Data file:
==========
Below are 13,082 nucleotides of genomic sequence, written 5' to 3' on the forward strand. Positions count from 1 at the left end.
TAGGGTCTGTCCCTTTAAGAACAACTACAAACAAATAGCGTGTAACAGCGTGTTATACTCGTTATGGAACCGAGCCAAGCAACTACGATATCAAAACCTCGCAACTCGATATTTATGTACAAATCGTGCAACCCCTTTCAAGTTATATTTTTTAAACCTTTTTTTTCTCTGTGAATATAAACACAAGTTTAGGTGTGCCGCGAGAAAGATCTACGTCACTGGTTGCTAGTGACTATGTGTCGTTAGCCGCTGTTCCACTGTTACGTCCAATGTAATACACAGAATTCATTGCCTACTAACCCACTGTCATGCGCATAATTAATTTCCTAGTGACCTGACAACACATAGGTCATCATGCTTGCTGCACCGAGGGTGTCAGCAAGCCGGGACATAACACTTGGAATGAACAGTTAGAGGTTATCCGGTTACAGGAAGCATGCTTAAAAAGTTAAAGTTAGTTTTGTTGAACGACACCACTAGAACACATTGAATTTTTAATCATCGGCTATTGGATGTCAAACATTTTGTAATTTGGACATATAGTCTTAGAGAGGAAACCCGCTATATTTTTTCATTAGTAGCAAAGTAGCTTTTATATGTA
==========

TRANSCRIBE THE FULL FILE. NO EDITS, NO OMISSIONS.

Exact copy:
Below are 13,082 nucleotides of genomic sequence, written 5' to 3' on the forward strand. Positions count from 1 at the left end.
TAGGGTCTGTCCCTTTAAGAACAACTACAAACAAATAGCGTGTAACAGCGTGTTATACTCGTTATGGAACCGAGCCAAGCAACTACGATATCAAAACCTCGCAACTCGATATTTATGTACAAATCGTGCAACCCCTTTCAAGTTATATTTTTTAAACCTTTTTTTTCTCTGTGAATATAAACACAAGTTTAGGTGTGCCGCGAGAAAGATCTACGTCACTGGTTGCTAGTGACTATGTGTCGTTAGCCGCTGTTCCACTGTTACGTCCAATGTAATACACAGAATTCATTGCCTACTAACCCACTGTCATGCGCATAATTAATTTCCTAGTGACCTGACAACACATAGGTCATCATGCTTGCTGCACCGAGGGTGTCAGCAAGCCGGGACATAACACTTGGAATGAACAGTTAGAGGTTATCCGGTTACAGGAAGCATGCTTAAAAAGTTAAAGTTAGTTTTGTTGAACGACACCACTAGAACACATTGAATTTTTAATCATCGGCTATTGGATGTCAAACATTTTGTAATTTGGACATATAGTCTTAGAGAGGAAACCCGCTATATTTTTTCATTAGTAGCAAAGTAGCTTTTATATGTA